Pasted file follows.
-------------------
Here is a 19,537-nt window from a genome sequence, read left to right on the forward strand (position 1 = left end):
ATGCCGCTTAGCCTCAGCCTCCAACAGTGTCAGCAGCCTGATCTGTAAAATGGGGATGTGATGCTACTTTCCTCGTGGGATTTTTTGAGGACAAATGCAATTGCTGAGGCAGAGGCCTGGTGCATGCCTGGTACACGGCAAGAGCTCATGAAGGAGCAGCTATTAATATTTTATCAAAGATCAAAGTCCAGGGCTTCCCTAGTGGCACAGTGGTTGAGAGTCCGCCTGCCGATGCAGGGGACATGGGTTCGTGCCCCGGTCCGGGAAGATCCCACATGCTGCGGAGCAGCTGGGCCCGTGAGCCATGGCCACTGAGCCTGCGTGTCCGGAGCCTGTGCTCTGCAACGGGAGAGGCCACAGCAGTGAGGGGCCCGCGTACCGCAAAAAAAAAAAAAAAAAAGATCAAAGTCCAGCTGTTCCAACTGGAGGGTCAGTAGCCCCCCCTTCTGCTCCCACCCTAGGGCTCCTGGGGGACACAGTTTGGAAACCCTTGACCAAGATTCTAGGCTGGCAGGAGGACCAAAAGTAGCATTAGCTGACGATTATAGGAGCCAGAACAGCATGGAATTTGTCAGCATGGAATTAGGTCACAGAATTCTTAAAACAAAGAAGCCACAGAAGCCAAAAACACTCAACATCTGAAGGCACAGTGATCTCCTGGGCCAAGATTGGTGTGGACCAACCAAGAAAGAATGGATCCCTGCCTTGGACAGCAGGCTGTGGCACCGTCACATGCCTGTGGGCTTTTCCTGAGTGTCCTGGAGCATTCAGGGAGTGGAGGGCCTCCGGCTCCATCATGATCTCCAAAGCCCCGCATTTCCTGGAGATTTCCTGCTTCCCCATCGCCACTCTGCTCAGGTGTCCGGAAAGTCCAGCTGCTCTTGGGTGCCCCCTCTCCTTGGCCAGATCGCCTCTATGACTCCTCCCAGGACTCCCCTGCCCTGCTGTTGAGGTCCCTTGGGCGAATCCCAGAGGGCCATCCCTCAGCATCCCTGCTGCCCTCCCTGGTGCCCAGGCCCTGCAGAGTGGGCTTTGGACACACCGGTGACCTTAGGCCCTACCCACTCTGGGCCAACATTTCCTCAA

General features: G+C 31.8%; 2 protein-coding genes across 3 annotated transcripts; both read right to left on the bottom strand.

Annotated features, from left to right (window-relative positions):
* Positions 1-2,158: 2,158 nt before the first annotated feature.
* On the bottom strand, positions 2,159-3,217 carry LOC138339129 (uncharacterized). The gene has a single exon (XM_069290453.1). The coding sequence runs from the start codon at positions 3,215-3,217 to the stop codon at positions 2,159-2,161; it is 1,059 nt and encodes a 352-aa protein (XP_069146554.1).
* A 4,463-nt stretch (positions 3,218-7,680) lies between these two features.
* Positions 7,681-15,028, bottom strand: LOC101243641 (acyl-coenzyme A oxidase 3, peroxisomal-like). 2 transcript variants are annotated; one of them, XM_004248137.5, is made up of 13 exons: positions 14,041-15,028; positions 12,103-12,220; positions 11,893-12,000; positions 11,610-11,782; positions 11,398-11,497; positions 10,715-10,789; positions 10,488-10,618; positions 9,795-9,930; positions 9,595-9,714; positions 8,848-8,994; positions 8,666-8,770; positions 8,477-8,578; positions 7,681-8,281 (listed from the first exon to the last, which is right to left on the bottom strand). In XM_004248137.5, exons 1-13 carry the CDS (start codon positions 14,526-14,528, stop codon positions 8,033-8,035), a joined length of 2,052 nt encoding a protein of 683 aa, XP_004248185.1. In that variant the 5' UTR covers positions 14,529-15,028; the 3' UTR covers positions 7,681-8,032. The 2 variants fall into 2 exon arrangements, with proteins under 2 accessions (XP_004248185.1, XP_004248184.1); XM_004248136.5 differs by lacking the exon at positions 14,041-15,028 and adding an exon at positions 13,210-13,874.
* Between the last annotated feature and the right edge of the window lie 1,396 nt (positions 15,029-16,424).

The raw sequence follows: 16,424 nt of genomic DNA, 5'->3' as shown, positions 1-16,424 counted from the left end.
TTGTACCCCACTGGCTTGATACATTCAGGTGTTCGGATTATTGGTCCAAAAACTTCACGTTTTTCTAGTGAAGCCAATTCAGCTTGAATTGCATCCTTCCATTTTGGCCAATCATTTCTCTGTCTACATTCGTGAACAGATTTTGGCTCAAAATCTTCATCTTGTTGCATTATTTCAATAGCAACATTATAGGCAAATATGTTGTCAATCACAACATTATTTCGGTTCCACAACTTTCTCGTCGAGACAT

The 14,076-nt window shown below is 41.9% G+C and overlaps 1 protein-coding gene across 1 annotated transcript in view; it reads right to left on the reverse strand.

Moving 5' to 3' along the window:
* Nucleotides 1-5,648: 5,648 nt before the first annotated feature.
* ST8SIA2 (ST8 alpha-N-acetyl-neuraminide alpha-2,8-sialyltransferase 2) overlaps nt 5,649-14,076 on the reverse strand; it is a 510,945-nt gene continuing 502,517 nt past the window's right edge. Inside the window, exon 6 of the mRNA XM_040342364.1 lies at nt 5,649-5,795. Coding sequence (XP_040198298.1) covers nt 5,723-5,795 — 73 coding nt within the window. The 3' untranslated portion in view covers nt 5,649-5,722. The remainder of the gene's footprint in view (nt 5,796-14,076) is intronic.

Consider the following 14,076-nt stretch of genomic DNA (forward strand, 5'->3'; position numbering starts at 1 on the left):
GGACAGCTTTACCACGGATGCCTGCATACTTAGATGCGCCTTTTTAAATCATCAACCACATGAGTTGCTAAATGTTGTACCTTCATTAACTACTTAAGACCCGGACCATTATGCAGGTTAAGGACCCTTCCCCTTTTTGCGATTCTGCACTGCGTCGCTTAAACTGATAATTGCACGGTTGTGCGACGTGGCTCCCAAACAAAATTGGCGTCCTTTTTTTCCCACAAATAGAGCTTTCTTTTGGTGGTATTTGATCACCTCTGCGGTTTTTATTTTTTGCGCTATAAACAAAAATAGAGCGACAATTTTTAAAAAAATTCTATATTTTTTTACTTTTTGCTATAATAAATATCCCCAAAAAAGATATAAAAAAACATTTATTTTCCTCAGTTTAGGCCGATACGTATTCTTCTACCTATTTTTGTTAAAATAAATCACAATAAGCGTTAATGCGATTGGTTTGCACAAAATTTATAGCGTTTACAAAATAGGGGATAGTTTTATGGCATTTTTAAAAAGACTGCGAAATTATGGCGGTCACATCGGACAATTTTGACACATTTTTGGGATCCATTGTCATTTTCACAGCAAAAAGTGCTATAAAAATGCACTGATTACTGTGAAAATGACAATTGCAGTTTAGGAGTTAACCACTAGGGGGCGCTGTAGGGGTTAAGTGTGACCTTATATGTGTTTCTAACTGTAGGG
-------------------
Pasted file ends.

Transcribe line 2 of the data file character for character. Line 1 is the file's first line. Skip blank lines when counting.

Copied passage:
ATGCCGCTTAGCCTCAGCCTCCAACAGTGTCAGCAGCCTGATCTGTAAAATGGGGATGTGATGCTACTTTCCTCGTGGGATTTTTTGAGGACAAATGCAATTGCTGAGGCAGAGGCCTGGTGCATGCCTGGTACACGGCAAGAGCTCATGAAGGAGCAGCTATTAATATTTTATCAAAGATCAAAGTCCAGGGCTTCCCTAGTGGCACAGTGGTTGAGAGTCCGCCTGCCGATGCAGGGGACATGGGTTCGTGCCCCGGTCCGGGAAGATCCCACATGCTGCGGAGCAGCTGGGCCCGTGAGCCATGGCCACTGAGCCTGCGTGTCCGGAGCCTGTGCTCTGCAACGGGAGAGGCCACAGCAGTGAGGGGCCCGCGTACCGCAAAAAAAAAAAAAAAAAAGATCAAAGTCCAGCTGTTCCAACTGGAGGGTCAGTAGCCCCCCCTTCTGCTCCCACCCTAGGGCTCCTGGGGGACACAGTTTGGAAACCCTTGACCAAGATTCTAGGCTGGCAGGAGGACCAAAAGTAGCATTAGCTGACGATTATAGGAGCCAGAACAGCATGGAATTTGTCAGCATGGAATTAGGTCACAGAATTCTTAAAACAAAGAAGCCACAGAAGCCAAAAACACTCAACATCTGAAGGCACAGTGATCTCCTGGGCCAAGATTGGTGTGGACCAACCAAGAAAGAATGGATCCCTGCCTTGGACAGCAGGCTGTGGCACCGTCACATGCCTGTGGGCTTTTCCTGAGTGTCCTGGAGCATTCAGGGAGTGGAGGGCCTCCGGCTCCATCATGATCTCCAAAGCCCCGCATTTCCTGGAGATTTCCTGCTTCCCCATCGCCACTCTGCTCAGGTGTCCGGAAAGTCCAGCTGCTCTTGGGTGCCCCCTCTCCTTGGCCAGATCGCCTCTATGACTCCTCCCAGGACTCCCCTGCCCTGCTGTTGAGGTCCCTTGGGCGAATCCCAGAGGGCCATCCCTCAGCATCCCTGCTGCCCTCCCTGGTGCCCAGGCCCTGCAGAGTGGGCTTTGGACACACCGGTGACCTTAGGCCCTACCCACTCTGGGCCAACATTTCCTCAA